Recent advances in the development of reactive chemical transport simulators have made it possible to use these tools in performance assessments (PAs) for nuclear waste disposal. Reactive transport codes were used to evaluate the impacts of design modifications on the performance of two shallow subsurface disposal systems for low-level radioactive waste. The first disposal system, located at the Hanford site in Richland, Washington, is for disposal of low-level waste glass. Glass waste blocks will be disposed in subsurface trenches, surrounded by backfill material. Using different waste package sizes and layering had a small impact on technetium release rates to the vadose zone. The second disposal system involves a hypothetical repository for low-level waste in Italy. A model of uranium release from a grout waste form was developed using the STORM reactive transport code. Uranium is predicted to be relatively insoluble for several hundred years under the high-pH environment of the cement pore water. The effect of using different filler materials between the waste packages on uranium flux to the vadose zone proved to have a negligible impact on release rates.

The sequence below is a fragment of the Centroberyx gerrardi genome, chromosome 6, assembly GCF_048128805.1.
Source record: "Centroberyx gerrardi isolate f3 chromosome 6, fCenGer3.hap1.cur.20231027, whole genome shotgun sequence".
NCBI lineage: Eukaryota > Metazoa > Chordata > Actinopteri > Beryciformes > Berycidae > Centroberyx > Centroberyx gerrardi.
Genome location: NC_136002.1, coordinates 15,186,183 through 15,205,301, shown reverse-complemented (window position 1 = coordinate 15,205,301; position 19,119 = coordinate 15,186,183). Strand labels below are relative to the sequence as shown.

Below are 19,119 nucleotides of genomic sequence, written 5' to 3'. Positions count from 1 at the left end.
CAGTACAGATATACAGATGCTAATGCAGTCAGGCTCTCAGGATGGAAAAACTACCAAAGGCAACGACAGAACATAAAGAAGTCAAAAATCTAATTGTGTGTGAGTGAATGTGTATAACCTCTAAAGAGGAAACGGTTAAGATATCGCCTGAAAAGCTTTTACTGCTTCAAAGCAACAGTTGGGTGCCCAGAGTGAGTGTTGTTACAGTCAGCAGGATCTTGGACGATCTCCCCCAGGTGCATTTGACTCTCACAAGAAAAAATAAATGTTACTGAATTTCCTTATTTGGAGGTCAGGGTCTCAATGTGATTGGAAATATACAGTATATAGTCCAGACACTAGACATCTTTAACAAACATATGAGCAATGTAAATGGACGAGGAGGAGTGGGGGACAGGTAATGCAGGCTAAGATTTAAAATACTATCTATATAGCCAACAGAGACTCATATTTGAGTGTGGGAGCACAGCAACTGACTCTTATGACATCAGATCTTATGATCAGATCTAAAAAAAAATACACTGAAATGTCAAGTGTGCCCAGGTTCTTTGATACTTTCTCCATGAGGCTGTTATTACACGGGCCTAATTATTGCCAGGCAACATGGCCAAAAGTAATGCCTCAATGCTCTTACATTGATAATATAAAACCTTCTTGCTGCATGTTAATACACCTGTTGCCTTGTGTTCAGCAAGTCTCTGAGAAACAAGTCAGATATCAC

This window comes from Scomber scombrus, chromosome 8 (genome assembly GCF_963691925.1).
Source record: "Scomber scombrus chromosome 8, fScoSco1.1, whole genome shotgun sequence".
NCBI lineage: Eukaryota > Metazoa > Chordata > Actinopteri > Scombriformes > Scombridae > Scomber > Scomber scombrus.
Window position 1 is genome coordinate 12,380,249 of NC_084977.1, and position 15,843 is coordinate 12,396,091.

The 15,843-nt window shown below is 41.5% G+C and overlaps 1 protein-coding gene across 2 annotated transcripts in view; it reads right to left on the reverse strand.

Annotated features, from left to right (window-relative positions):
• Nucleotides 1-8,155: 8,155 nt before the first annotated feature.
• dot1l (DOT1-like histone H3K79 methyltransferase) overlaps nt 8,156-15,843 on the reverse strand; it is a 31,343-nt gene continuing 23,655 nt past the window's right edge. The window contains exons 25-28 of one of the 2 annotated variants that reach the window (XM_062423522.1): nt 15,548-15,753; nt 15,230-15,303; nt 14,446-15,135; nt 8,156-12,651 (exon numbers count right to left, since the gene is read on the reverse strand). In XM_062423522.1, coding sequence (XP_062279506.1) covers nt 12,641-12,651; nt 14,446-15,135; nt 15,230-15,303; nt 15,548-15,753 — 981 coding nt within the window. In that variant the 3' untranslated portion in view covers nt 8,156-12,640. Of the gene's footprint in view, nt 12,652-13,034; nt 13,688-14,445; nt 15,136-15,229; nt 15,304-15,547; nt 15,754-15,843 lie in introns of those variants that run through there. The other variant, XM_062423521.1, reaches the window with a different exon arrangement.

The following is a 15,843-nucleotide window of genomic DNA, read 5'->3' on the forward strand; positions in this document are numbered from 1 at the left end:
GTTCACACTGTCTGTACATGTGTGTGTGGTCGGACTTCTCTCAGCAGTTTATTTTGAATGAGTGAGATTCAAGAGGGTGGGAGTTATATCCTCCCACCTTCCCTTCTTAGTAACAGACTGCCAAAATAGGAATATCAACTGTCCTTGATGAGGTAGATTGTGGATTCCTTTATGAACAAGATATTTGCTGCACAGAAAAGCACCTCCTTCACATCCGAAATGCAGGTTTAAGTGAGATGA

|Pages (from-to)||267 - 274|
|Number of pages||8|
|Journal||Materials Research Society Symposium - Proceedings|
|Publication status||Published - 2002|
All Science Journal Classification (ASJC) codes
- Materials Science(all)
- Condensed Matter Physics
- Mechanics of Materials
- Mechanical Engineering
Bacon, D. H., McGrail, B. P., Freedman, V. L., Ventura, G., Risoluti, P., & Krupka, K. M. (2002). Performance assessment of low-level waste disposal facilities using coupled unsaturated flow and reactive transport simulators. Materials Research Society Symposium - Proceedings, 713, 267 - 274.